Game Development Reference
playing field. In many games the identification of the player with the on-screen
representation - the avatar or player character - is an important part of the
gaming experience. Few such representations have become as widely known
as Lara Croft, the all-action heroine of the Tomb Raider games, but her iconic
status is as much a testimony to the importance of strong game characters as
to the compellingly interactive nature of the games she appears in.
Interactive software can take on many guises. Feeding columns of data
into a spreadsheet programme is interactive, but is hardly something that
most of us would call a fun experience. And that is at the heart of what
should distinguish a game from any other interactive experience - fun! A
game is something with which players should enjoy interacting; something
that gets their hearts racing, tests their reactions and skills or makes them
laugh out loud.
Creating fun, interactive games is about setting challenges for the players
and giving them the means to meet those challenges in a satisfying way.
Challenges and objectives should be a mixture of short term and long term.
In a simple game like Pong , the short term, or ongoing, challenge is to keep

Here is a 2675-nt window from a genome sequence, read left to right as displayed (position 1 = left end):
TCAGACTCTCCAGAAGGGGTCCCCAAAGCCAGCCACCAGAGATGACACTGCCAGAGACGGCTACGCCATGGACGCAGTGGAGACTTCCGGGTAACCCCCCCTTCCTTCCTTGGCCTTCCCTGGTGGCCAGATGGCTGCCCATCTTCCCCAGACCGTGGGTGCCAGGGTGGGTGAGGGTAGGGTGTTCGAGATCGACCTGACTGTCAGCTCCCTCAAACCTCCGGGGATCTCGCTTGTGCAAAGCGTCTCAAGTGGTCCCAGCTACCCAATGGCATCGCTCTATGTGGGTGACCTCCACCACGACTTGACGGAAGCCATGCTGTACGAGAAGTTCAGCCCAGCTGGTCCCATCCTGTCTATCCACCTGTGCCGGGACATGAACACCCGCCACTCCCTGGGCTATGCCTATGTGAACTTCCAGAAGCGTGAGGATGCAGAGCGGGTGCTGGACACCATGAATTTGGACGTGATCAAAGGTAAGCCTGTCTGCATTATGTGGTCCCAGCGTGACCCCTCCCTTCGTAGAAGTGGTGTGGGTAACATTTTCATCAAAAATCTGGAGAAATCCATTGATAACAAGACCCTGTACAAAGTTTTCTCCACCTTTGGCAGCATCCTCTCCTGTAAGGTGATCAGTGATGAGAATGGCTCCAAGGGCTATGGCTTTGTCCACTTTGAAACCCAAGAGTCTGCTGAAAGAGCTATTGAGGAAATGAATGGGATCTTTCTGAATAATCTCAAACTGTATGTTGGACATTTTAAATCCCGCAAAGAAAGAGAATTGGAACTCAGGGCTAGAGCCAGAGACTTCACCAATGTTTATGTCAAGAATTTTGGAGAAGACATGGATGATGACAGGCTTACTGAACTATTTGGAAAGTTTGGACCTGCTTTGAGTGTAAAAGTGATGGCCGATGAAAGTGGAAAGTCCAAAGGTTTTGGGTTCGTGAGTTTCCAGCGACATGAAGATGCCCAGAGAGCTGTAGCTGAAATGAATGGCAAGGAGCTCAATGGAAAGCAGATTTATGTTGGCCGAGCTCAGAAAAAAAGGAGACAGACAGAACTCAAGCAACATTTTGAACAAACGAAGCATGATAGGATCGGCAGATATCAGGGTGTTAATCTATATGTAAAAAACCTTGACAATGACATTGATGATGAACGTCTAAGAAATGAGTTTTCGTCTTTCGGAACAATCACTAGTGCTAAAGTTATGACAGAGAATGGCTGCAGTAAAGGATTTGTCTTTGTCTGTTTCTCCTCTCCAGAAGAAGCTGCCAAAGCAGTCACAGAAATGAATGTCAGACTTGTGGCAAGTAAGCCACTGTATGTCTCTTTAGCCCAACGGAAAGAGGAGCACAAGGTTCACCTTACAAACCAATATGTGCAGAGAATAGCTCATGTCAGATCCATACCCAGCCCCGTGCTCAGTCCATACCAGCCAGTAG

the ball in play.The long term objective is to beat your opponent.The style
of challenges will depend on the type of game, but will often be quite mixed
and varied.Very few games will succeed that are based on a single gameplay
mechanic or do not vary the nature of the objectives, so power-ups, better
weapons, decreasing time limits and more complex game levels are pretty
much par for the course. Interactive variety is very important.
Passive elements do exist in many games, but these are viewed very
differently depending on the context in which they are used and the type of
player involved. One such element is the cut-scene - a scene triggered by
conditions in the game in which the player has no input. These are pre-
defined sequences that often appear at the end of levels, act as a game's
introduction or convey necessary story information at regular points through-
out the game. Depending on the nature of the player, these cut-scenes may
be seen as a reward for completing the level or as an obstruction on the way
to getting to the next bit of action.
The nature of cut-scenes is changing and becoming more integrated with
the regular gameplay. Some game styles are moving towards cut-scenes with
an interactive nature, which stops them from being cut-scenes in the strictest
sense but keeping the term enables the developer to separate them from the
majority of the interaction. Interactive cut-scenes are not entirely new. Most
adventure games and many role-playing games have skilfully used dialogue